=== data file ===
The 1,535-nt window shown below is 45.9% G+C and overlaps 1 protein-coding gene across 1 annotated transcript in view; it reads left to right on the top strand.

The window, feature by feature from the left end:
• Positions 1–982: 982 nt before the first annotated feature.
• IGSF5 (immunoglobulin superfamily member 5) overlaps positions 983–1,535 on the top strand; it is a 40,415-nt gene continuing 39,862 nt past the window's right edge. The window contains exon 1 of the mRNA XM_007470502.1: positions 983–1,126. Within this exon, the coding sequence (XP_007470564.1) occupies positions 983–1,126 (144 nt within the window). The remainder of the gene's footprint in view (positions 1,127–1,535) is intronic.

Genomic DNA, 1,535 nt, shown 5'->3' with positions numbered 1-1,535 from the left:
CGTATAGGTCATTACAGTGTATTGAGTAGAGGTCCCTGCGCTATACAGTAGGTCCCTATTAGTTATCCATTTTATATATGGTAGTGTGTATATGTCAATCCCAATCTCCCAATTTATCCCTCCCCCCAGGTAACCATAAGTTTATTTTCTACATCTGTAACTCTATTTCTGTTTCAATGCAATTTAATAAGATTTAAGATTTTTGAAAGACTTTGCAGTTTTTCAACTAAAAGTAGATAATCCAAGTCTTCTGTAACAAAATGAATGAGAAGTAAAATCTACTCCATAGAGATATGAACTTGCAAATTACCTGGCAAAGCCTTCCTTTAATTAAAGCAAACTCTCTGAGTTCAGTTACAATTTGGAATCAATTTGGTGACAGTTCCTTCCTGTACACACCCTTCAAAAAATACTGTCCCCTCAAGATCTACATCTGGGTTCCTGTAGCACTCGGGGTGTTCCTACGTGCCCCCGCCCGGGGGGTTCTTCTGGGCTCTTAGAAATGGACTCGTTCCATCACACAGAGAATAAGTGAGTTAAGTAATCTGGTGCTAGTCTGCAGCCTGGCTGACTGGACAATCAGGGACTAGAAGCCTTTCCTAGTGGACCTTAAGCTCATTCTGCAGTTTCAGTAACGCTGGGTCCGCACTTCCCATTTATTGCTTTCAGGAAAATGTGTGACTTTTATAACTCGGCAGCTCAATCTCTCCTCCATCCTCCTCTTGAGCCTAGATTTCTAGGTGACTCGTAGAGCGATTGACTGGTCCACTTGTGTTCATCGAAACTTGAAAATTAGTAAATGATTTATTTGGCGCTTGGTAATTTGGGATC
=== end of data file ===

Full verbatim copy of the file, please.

The 1,535-nt window shown below is 45.9% G+C and overlaps 1 protein-coding gene across 1 annotated transcript in view; it reads left to right on the top strand.

The window, feature by feature from the left end:
• Positions 1–982: 982 nt before the first annotated feature.
• IGSF5 (immunoglobulin superfamily member 5) overlaps positions 983–1,535 on the top strand; it is a 40,415-nt gene continuing 39,862 nt past the window's right edge. The window contains exon 1 of the mRNA XM_007470502.1: positions 983–1,126. Within this exon, the coding sequence (XP_007470564.1) occupies positions 983–1,126 (144 nt within the window). The remainder of the gene's footprint in view (positions 1,127–1,535) is intronic.

Genomic DNA, 1,535 nt, shown 5'->3' with positions numbered 1-1,535 from the left:
CGTATAGGTCATTACAGTGTATTGAGTAGAGGTCCCTGCGCTATACAGTAGGTCCCTATTAGTTATCCATTTTATATATGGTAGTGTGTATATGTCAATCCCAATCTCCCAATTTATCCCTCCCCCCAGGTAACCATAAGTTTATTTTCTACATCTGTAACTCTATTTCTGTTTCAATGCAATTTAATAAGATTTAAGATTTTTGAAAGACTTTGCAGTTTTTCAACTAAAAGTAGATAATCCAAGTCTTCTGTAACAAAATGAATGAGAAGTAAAATCTACTCCATAGAGATATGAACTTGCAAATTACCTGGCAAAGCCTTCCTTTAATTAAAGCAAACTCTCTGAGTTCAGTTACAATTTGGAATCAATTTGGTGACAGTTCCTTCCTGTACACACCCTTCAAAAAATACTGTCCCCTCAAGATCTACATCTGGGTTCCTGTAGCACTCGGGGTGTTCCTACGTGCCCCCGCCCGGGGGGTTCTTCTGGGCTCTTAGAAATGGACTCGTTCCATCACACAGAGAATAAGTGAGTTAAGTAATCTGGTGCTAGTCTGCAGCCTGGCTGACTGGACAATCAGGGACTAGAAGCCTTTCCTAGTGGACCTTAAGCTCATTCTGCAGTTTCAGTAACGCTGGGTCCGCACTTCCCATTTATTGCTTTCAGGAAAATGTGTGACTTTTATAACTCGGCAGCTCAATCTCTCCTCCATCCTCCTCTTGAGCCTAGATTTCTAGGTGACTCGTAGAGCGATTGACTGGTCCACTTGTGTTCATCGAAACTTGAAAATTAGTAAATGATTTATTTGGCGCTTGGTAATTTGGGATC